Ron Howard directs Alden Ehrenreich, Donald Glover and Emilia Clarke in this prequel where the “scruffy nerf herder” meets Chewie, steers clear of any imperial entanglements and flies the Millennium Falcon for the first time.
Solo is an absolute blast. A pure space western adventure that plays around with old cowboy tropes as much as it does the Han mythology. You get one tremendous action sequence – a prolonged mountain train robbery where the rails resemble a rollercoaster and hovering speeders are the horses. Later, you get to see the famous “Kessel run” with its ominous mists, swirling meteorites, maelstroms of anti-gravity and Lovecraftian planetoids. You get to explore young Lando’s cape armoire. Donald Glover performs a marathon of knowing charm in a few sequences… racing through impersonation, embellishments and re-suaving the galaxy’s coolest betrayer. Even for the casualest of Star Wars fans, this is the shit worth seeing.
Does it all work? No… Emilia Clarke is a little too ambiguously sketched (there’s plot reasons behind this) for you to care about her character, she ends up being a well used, plucky clothes horse for some intergalactic noir outfits. The ending goes for soapy resolutions rather than spectacle. That’s not the end of the world but it is pointedly not the end of the world. Visually, it can be noticeably murky at time. The film starts in the slums then goes to the muddiest trenches, only brightening up once the Falcon becomes the centre stage. And I’d say we’ve probably reached and exceeded peak comedy sidekick droid at this point.
Infamously, this was a troubled production. On first watch you scour the high time for signs of a rush job or sloppy parenting. Reshooting from scratch an almost wrapped movie was always going lend any endeavour an air of a flop, no matter how undeserved. But the end product is really simple and spirited. Sharing the same energy and middleweight scrappiness as Spider-Man: Homecoming or Logan. It isn’t rewriting the summer blockbuster rule book but it is breathlessly entertaining. Cough… Cough.. Howard did after all direct Willow.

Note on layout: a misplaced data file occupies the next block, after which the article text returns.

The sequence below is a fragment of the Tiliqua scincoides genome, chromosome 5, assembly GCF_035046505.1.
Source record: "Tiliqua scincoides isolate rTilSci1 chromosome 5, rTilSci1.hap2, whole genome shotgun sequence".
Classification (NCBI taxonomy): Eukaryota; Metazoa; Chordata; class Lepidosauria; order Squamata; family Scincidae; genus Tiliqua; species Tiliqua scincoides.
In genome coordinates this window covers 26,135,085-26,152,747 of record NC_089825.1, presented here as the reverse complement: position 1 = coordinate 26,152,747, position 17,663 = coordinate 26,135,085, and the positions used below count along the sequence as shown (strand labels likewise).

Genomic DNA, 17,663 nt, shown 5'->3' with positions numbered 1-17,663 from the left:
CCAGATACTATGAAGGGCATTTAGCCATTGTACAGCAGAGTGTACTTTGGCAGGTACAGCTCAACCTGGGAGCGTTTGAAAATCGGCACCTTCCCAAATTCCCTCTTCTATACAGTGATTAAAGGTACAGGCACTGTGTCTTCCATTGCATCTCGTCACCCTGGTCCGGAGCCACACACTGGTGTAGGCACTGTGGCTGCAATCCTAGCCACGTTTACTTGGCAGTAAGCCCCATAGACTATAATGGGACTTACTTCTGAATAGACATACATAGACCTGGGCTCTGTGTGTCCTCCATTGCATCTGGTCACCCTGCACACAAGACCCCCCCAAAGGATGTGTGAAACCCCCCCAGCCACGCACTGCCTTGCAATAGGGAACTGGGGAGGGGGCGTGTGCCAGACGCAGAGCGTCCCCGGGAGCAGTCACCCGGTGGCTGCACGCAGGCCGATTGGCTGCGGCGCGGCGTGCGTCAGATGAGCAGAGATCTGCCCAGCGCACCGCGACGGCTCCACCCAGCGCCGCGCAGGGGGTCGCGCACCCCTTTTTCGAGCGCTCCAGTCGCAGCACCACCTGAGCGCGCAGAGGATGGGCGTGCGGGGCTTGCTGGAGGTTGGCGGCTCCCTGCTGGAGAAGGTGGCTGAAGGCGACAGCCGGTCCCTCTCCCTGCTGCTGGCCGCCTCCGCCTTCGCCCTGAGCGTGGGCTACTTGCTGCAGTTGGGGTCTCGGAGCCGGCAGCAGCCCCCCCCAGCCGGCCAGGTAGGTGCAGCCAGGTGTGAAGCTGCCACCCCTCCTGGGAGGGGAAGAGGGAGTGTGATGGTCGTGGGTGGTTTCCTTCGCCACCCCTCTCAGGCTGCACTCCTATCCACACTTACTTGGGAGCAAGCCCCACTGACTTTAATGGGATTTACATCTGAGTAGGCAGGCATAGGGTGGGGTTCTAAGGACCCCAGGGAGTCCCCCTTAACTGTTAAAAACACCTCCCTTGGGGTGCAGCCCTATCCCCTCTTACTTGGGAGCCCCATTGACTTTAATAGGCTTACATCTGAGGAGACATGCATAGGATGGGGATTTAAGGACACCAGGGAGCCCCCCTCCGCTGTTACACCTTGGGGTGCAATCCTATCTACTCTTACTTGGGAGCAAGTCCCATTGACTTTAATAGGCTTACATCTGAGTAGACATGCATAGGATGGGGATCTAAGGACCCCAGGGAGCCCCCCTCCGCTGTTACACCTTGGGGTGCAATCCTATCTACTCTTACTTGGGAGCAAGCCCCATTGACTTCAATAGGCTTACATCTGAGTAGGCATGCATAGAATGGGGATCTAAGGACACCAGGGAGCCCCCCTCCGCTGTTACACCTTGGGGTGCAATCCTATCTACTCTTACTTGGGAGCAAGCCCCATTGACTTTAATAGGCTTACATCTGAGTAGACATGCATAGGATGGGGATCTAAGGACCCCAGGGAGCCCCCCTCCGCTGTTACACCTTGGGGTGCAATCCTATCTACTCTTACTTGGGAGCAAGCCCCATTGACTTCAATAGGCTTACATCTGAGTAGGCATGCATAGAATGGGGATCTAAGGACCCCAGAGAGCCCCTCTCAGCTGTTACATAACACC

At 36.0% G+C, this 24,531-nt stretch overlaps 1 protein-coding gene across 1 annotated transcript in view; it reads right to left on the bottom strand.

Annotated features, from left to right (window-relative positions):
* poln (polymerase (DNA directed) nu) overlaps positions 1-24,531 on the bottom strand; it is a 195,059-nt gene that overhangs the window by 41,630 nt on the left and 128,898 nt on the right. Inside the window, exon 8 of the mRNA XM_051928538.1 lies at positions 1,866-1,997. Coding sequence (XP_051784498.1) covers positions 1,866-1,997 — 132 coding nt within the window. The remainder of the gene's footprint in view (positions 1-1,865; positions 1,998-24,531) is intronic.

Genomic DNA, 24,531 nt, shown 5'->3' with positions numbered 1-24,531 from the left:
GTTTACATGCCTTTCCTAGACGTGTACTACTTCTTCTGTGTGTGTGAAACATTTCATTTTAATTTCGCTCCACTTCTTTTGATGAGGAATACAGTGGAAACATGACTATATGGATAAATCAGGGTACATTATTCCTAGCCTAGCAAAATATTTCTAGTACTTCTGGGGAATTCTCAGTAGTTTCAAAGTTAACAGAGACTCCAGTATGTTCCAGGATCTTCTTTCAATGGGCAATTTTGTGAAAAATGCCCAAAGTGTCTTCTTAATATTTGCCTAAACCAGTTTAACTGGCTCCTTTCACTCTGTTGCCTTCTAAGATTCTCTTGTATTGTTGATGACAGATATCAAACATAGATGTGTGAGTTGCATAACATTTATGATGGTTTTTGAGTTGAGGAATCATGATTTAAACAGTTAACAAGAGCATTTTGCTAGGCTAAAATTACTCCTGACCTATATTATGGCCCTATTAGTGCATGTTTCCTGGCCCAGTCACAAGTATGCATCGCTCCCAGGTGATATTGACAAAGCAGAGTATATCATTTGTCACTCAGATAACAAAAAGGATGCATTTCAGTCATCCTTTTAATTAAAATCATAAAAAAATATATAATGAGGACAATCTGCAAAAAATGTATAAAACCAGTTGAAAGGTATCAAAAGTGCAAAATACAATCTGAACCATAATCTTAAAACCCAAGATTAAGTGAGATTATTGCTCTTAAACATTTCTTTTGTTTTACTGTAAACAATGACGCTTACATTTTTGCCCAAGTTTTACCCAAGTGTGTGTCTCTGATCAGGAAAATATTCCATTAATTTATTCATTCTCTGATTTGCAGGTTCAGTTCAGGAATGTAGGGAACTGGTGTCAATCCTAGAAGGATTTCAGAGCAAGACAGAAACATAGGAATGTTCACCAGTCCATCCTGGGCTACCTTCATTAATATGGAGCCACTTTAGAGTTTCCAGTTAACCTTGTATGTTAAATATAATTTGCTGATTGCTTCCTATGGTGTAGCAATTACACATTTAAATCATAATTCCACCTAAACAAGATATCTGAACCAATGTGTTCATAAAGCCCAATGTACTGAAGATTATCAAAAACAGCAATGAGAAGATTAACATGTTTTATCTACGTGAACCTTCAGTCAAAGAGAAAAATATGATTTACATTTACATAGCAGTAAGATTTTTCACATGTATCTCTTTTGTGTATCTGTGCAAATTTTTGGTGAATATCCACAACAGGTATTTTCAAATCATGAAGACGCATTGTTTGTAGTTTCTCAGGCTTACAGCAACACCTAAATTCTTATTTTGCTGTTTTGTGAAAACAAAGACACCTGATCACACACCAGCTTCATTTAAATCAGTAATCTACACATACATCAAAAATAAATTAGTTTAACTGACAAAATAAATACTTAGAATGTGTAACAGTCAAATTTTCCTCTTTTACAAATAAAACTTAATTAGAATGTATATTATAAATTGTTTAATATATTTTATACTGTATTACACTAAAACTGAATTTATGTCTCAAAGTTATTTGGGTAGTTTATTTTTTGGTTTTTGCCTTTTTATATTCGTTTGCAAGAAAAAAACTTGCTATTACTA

The Han and Chewie double act is given a chance to shine. In fact, “Han & Chewie” might have been the more family enticing title for this retro-styled experience, one that taps into its truest power, Solo’s easy accessibility. Like the triumphant Rogue One, it is a Star Wars that can be enjoyed with zero knowledge of the previous entries. And like Rogue One, it is a Star Wars episode that middle-aged men will get a pleasing pang of deja vu from. The way Howard marshalls his Han, Chewie, Lando and Falcon is with same the zippy playfulness as a kid playing with his toys on the bedroom floor. The occasional off the wall joke (the shower gag) is welcome but better in small doses. Star Wars barely lends itself to self-aware winks not constant parody.
I genuinely think Lucasfilm did the right thing with Miller and Lord OUT / Howard IN. I get the feeling their spoof-ish take would have been detrimental and utterly divisive. The mine robbery sequence does play out as a very scrappily shot five minutes and I can’t help but feel it is the work of two guys going “wouldn’t it be great if Lando did this or Chewie did that” for a week on set rather than composing well framed storyboarded shots or shooting coverage so you can make a coherent exciting set piece in the edit. A fresh take on Star Wars, in theory, is a great idea but who wants a Star Wars that has indulgent impro sequences like 22 Jump Street or Pineapple Express. Miller and Lord are the types who should punch up the final draft of a script for a project of this scale to give it an anarchic flavour but never rang true as a pair who should have been given a directorial free hand when so much relies on delivering a clean product that can be merchandised and appease a very intolerant fan base. The result was 100 million dollar reshoots and tarnished reputation.